I've heard over and over that this is not the right way to do it and I can understand why.
I can't. There is nothing wrong with driving an LED and its resistor directly from a processor pin. It is done all the time. As long as the current capacity of the pin is up to the job.
The Arduino has a reasonably low maximum drive current
No, in comparison with other processors it is very high.
a lot of TTL packages have poor drive current.
Source rating yes but they are much better at sinking.
The obvious way (to me) is to connect the LED through an NPN transistor, right? Connect the output pin through a 5K resistor to the base of the transistor (1mA current), connect +5V to the LED, through a 250 ohm resistor (20mA to the LED) to the transistor collector, connect transistor emitter to ground. Does that sound right?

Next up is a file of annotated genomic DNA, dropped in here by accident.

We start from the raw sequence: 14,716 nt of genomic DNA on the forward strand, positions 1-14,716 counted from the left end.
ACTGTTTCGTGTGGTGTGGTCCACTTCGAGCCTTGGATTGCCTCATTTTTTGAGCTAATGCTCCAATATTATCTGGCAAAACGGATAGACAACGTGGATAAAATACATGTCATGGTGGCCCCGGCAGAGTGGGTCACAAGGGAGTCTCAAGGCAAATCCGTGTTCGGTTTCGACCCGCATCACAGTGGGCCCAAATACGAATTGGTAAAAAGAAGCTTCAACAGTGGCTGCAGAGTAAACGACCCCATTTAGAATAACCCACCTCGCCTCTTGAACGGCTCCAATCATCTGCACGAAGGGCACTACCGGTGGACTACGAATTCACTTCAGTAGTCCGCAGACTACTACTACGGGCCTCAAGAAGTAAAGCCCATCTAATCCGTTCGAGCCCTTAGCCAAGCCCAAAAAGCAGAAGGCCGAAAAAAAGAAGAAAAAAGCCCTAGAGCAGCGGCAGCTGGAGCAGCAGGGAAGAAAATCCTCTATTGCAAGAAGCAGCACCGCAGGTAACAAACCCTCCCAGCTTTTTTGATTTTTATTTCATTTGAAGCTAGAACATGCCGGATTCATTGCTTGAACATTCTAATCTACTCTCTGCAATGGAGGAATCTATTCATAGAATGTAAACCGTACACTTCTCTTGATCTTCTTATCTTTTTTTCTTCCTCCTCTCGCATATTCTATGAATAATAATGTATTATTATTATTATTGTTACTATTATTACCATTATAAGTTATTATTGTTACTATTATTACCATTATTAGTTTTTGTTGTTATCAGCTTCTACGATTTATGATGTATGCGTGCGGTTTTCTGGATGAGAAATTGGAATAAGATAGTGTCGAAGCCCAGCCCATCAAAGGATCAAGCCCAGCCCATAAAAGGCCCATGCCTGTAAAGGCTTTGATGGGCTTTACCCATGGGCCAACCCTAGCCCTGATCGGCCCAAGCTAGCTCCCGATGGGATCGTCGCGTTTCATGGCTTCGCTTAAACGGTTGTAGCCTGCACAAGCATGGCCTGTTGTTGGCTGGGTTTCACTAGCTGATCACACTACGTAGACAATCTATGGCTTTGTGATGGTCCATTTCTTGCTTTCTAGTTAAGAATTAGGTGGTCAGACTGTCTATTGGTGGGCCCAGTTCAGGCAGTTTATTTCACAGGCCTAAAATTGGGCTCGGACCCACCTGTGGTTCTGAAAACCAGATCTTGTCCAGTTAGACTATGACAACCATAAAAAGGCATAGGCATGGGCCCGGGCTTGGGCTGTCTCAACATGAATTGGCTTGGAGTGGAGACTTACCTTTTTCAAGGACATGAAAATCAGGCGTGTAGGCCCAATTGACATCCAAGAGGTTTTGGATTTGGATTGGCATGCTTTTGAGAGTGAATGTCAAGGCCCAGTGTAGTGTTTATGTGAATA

Yes. Although you won't find many 5K resistors use 4K7.
If so, what is a good transistor choice?
The cheapest transistor you can get. Sights like Farnell allow you to sort them by price.
How do I know that 1mA on the base will give me at least 20mA from the emitter to the collector.
You look at the data sheet and see that the gain of the transistor you are using is at least 20.
I am not too familiar with discrete transistors.
Yes I know that from this:-
How do I know the transistor is open and not operating in the ohmic region?
No such region, do you mean saturated? It is down to the gain of the transistor.